The only upside is that when you’ve tried everything under the sun to make it succeed, you know with a high degree of certainty that the idea was a Negative.

If you’re a scientist that’s useful. You can publish a paper. Or, in mathematics, you can earn a million dollars by proving the Rieman conjecture or any other Millenium Problem is false.

But entrepreneurs don’t get rewarded for being able to demonstrate something is surely false in a particular moment in time. There’s no upside.

So what’s the antidote?

To do the exact opposite.

Instead of being irrationally passionate about your idea, believing in it, and spending resources on it until you know with a high level of certainty it’s wrong, you flip it. [5]

You assume your solution/idea is probably wrong and treat it as disposable. You test it out in the marketplace and when they don’t respond you tweak it or bin it.

That means that there will be many ideas that’ll get prematurely tossed. But it also means that you’re much more likely to find a Positive because you’ll only move forward when the marketplace responds so you’re not wasting precious resources (time, money) on False Positives.

If you can easily find a paying audience with your rickety MVP and make the unit economics work, there’s a good chance you’re solving a real problem that you can turn into a successful business/product line.

Essentially, we’ve created a methodology that optimizes for identifying Positives (and has False Negatives as a side effect) instead of a methodology that identifies Negatives (and has False Positives as a side effect).


[1] Godel’s Incompleteness Theorem notwithstanding, which showed in 1931 that it’s possible to have a system with a set of non-contradicting axioms and create statements that are unprovable using just those axioms. I.e. It’s possible for something to be true in your system while you can’t prove or disprove it. (Needless to say this turned the world of Mathematics on its head.) Younglings that read The Art Of Business may remember The Axiom Of Choice.

A large part of mathematics is ‘playing’. Trying ideas (sometimes even dumb ones) to see where they lead you. Those can spark some insight that helps you with the problem you were originally trying to solve. In a sense, it appears that even math obeys the idea of embracing failure.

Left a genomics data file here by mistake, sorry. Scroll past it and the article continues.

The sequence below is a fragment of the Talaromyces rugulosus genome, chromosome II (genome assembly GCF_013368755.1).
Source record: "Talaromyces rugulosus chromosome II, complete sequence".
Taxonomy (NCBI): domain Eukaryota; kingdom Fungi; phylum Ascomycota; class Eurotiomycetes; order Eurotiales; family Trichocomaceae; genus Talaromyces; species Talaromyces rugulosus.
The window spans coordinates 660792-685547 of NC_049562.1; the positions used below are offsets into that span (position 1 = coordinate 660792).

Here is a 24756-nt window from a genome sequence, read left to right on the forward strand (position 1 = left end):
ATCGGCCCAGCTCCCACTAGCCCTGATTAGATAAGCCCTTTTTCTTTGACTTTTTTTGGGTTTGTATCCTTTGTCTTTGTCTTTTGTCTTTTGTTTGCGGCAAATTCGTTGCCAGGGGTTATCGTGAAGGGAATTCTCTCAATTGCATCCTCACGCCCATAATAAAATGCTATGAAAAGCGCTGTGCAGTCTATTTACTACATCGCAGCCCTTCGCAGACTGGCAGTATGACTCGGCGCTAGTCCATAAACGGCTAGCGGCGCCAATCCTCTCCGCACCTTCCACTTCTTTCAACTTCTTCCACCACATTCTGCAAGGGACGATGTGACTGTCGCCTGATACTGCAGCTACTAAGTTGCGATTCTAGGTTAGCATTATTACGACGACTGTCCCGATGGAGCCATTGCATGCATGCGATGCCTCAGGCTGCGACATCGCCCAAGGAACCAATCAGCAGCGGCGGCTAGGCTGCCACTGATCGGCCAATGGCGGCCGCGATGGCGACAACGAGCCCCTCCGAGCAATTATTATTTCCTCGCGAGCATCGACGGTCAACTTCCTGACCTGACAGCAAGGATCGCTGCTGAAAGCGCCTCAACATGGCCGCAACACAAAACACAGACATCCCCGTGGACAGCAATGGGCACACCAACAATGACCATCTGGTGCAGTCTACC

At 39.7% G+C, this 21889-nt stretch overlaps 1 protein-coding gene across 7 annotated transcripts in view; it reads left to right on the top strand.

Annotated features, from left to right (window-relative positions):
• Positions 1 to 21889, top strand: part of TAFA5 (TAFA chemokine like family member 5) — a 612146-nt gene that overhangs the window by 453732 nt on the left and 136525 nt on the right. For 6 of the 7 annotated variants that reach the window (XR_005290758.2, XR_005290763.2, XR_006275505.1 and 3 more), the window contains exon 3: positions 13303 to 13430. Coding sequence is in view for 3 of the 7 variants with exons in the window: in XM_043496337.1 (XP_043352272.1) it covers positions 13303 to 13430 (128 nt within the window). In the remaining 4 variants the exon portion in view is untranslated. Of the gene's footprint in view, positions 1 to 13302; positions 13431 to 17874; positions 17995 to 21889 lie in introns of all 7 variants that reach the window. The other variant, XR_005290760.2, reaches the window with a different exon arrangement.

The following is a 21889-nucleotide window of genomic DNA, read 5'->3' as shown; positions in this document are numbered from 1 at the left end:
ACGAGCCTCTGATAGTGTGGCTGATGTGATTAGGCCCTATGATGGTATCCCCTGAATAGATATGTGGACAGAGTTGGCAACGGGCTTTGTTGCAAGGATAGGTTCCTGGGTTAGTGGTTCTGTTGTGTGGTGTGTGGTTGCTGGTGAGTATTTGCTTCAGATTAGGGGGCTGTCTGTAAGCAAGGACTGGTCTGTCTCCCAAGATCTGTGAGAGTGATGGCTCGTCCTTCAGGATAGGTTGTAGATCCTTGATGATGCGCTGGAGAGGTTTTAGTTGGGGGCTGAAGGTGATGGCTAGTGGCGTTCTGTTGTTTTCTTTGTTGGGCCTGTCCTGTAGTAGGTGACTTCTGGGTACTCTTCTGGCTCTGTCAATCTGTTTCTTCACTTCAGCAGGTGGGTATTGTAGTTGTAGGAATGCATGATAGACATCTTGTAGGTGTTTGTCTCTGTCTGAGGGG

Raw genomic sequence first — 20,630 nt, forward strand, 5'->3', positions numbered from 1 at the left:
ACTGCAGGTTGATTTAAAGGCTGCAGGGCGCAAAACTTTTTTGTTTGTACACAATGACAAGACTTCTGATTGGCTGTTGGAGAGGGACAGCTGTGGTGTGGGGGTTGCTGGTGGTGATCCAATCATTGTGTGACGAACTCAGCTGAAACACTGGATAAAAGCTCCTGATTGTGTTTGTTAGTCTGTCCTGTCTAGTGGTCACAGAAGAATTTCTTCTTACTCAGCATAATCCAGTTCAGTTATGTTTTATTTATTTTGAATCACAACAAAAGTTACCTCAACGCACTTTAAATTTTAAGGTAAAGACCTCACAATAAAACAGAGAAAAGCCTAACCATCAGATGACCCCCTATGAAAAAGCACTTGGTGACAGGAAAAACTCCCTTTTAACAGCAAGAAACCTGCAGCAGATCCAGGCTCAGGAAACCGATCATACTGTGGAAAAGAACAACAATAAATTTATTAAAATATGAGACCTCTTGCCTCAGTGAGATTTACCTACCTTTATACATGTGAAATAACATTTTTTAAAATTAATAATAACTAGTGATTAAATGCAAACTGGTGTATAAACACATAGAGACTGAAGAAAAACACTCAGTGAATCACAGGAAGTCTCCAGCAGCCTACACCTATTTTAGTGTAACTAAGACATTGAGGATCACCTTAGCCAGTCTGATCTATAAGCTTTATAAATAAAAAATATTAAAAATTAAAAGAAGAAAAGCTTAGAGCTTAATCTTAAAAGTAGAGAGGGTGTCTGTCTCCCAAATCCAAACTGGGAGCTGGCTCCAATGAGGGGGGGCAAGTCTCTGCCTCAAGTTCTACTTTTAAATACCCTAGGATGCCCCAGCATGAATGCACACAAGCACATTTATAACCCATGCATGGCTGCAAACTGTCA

[2] Something that annoys me to an astounding degree is the lack of consensus on even axiomatic things like definitions in psychology and marketing. How can one have productive discourse in such circumstances? Not that this is always the case but, for example, often there’s no precise and uniformly accepted definition for certain heuristics.

[3] Think optimizations in a supply chain or factory for example. It’s precisely this easy numerical expression quality, as well as the straight-forward measurability that creates a kind of quantification bias. A distortion caused by the fact that numbers seem more trustworthy, objective and free of human error. That’s not bad per se, but it’s something to be mindful of. After all, not everything that’s measurable is good and not everything that’s not is bad. I can measure a 10% decrease in the average wait time for a dental practice. But taking steps that reframe waiting into a highly enjoyable experience are harder to quantify yet can offer drastically better returns at a fraction of the cost. Also, Goodhart’s law needs to be taken into account; the tendency of people to start blindly optimizing for a target such that it stops being a good proxy for the thing it was supposed to measure.

[4] The reason I say relatively is that most ideas tend to be bad in the sense that they don’t work out or need pivots (the way Eric Riess defined it). So if you assume everything will fail, you’ll be more likely to be correct than if you assume everything will succeed.

[5] was a False Positive built on the assumption that enough users would order pet toys and other high margin items, which would offset the expensive to ship and low margin bags of pet food and litter. But it turned out their value proposition according to users was having those heavy bags delivered to the front door. Because the margins sucked and shipping was expensive, their unit economics failed to work spending $60M to get $6M. This was completely preventable had they adopted a False Negative approach. But because they decided to sell more than 50% of the company to raise hundreds of millions, taking the time to find product/market fit and pivoting was not an option.


Blank, S. (2010). Steve Blank Why Startups are Agile and Opportunistic — Pivoting the Business Model. Retrieved 15 March 2020, from